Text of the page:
Court name
Masvingo High Court
Case number
HMA 52 of 2020
HC 239 of 2020

Bradied v Chikura & 3 Ors (HMA 52 of 2020, HC 239 of 2020) [2020] ZWMSVHC 52 (07 October 2020);

Law report citations
Media neutral citation
[2020] ZWMSVHC 52
Wamambo J




























Urgent Chamber Application



E. Chibudu, for the applicants

S. Mutumbwa, for the 1st respondent

T. Undenge, for the 3rd respondent

No appearance for the 2nd and 4th respondents



WAMAMBO J:          In this urgent chamber application the applicant seeks the following relief: -


  1. That you should show cause to this Honourable court why a final order shall not be made in the following terms: -
  1. That the applicant is the rightful holder of rights in plot and the 1st and 2nd respondent do not have authority to be at that piece of land


  1. That the 3rd respondents’ bequeathing  of the applicant’s field be suspended until a disposition has been given by the court in case number HC 208/18 and until the completion of the process of obtaining title by the respondent


  1. That the 1st respondent interdicted from entering into the applicant’s farm applying fertilisers and employing people to work on applicant’s farm


  1. That the 1st respondent shall pay costs of this application on legal practitioner client scale



  1. That pending the hearing of the declaratur summons field by the applicant and 3 others under case number, HC 208/18 and 4th Respondent’s completion of the process of acquiring title for the applicants field the 1st respondent shall not enter the applicants field instruct the 2nd respondent or any other person to carry on any trashing, applying fertilises or watering applicants cane crop.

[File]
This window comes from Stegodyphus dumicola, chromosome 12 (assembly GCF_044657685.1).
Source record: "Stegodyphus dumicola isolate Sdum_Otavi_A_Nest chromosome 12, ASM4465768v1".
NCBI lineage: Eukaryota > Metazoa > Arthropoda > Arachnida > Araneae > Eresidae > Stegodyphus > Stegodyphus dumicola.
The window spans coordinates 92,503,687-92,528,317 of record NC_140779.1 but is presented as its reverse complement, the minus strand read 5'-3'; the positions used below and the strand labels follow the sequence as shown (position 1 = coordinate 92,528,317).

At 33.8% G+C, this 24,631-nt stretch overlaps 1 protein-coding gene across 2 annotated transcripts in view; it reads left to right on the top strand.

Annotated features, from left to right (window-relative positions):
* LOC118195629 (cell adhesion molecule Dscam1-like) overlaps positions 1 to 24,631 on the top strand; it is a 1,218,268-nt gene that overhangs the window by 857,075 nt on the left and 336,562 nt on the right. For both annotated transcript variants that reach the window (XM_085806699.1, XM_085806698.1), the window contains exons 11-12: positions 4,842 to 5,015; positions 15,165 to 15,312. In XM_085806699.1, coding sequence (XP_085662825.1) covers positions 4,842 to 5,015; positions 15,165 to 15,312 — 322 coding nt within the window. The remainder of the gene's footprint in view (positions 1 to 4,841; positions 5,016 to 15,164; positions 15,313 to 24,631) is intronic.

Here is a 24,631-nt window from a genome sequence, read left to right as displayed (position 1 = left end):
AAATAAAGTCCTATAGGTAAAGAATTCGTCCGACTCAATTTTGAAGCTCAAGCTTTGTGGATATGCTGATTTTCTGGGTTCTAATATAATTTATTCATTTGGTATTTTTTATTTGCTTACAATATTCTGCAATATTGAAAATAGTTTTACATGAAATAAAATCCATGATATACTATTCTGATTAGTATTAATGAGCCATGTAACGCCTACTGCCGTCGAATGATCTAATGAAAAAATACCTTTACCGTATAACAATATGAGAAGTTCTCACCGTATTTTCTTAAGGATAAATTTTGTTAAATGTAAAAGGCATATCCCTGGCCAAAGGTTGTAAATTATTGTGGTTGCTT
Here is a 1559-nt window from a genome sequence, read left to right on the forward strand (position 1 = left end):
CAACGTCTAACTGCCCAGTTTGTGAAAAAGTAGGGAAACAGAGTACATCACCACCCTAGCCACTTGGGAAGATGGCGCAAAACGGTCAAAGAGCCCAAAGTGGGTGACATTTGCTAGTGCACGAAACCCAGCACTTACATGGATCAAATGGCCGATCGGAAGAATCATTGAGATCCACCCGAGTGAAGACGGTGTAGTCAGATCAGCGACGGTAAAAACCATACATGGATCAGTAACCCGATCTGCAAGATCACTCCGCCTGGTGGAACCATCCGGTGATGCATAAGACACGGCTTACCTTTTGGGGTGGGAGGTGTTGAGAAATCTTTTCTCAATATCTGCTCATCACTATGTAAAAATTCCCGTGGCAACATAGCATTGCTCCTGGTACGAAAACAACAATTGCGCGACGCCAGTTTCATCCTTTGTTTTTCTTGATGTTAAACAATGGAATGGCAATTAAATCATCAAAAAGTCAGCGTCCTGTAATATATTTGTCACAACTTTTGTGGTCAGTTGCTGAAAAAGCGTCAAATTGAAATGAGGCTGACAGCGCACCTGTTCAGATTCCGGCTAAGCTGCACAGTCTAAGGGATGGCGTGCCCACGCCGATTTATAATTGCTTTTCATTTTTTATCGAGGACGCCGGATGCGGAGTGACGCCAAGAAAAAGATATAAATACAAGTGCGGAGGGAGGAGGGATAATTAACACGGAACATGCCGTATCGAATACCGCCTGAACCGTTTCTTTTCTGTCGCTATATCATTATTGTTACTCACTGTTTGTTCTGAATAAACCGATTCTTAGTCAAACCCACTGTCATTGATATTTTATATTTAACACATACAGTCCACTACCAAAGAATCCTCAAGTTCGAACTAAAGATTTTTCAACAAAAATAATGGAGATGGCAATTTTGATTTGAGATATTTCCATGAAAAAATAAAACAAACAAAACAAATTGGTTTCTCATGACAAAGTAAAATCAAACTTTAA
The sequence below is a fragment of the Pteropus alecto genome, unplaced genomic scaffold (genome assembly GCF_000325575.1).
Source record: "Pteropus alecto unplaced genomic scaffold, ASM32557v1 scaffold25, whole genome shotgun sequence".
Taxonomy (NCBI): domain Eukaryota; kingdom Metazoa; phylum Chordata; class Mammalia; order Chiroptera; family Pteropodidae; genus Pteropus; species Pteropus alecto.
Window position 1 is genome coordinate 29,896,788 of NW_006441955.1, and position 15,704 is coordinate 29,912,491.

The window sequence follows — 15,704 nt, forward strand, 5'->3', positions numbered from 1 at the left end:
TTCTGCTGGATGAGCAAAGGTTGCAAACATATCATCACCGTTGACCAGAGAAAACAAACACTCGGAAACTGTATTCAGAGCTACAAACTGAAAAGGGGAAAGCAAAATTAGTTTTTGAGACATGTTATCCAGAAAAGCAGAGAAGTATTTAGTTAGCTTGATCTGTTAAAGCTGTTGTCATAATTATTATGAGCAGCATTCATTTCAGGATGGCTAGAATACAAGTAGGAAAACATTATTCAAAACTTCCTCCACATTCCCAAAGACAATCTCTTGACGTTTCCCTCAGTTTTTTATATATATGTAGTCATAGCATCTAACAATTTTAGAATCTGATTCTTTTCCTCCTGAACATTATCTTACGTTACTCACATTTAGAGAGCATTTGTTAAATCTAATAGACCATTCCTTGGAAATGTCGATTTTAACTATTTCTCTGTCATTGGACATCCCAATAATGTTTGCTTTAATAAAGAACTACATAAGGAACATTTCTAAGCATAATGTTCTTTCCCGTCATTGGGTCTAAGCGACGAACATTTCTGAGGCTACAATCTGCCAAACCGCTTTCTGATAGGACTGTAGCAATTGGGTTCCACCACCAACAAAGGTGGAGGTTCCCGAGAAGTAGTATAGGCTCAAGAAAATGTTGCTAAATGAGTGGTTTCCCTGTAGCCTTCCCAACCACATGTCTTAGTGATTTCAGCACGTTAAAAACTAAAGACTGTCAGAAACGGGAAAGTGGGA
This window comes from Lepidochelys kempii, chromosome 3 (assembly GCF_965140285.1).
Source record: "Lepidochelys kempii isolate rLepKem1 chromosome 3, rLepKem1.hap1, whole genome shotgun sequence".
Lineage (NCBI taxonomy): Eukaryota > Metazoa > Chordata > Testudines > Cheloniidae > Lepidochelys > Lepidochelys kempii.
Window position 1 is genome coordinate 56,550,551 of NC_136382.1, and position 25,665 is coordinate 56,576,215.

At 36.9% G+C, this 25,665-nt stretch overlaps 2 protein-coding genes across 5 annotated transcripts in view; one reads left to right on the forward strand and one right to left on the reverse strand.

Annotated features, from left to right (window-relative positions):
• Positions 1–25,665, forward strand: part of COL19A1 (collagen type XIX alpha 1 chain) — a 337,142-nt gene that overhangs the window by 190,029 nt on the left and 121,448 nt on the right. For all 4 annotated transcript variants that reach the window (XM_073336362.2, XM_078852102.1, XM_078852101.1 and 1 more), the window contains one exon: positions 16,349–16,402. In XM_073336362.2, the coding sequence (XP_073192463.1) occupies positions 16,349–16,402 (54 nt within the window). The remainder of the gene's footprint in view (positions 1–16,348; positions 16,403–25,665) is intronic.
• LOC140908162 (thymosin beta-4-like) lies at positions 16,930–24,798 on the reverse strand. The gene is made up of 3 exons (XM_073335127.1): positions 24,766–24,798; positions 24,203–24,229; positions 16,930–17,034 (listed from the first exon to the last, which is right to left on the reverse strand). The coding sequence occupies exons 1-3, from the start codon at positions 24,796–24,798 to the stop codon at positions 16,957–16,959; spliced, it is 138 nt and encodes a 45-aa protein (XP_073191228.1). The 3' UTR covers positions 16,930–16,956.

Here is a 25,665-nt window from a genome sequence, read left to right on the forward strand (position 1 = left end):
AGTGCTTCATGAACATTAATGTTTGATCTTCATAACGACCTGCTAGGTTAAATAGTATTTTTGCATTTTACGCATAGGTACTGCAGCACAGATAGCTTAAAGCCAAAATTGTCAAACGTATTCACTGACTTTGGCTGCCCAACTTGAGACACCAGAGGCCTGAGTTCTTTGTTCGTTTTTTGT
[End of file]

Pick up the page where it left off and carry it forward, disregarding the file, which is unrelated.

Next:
1. That the 1st respondent and all those claiming occupation through him vacate the applicant’s farm upon service of this order.



Service of this order shall be effected by the Deputy Sheriff of the High Court on the applicant’s legal practitioners on the respondents’


Under HC 202/18 applicant is the third plaintiff wherein the 3rd respondent is the 1st defendant and Webster Cuthbert Muzara and Mutirikwi Sugar Company Ltd are 2nd and 3rd defendants respectively.

The relief sought thereunder as appears on the summons is as follows: -

“a) An order declaring the compulsory acquisition by the 1st defendants of the lot 16 Nuansetsi Ranch situated in the district of Nuansetsi (sic) measuring forty-four thousand and nine comma zero, two one declared unconstitutional.


  b)  Cancellation of an offer letter issued by the 1st defendant in favour of the 2nd defendant on the 10th of October 2017

 c)  An order for the eviction of the 2nd defendant from subdivision 2 of Lot 12 of Lot 15 of NRA in Mwenezi district of Masvingo Province

 d) Costs of suit at attorney and client scale"

The relief sought under HC 202/18 is quoted in full as it is directly relevant to the instant case because HC 202/18 is expressly cited in the draft order.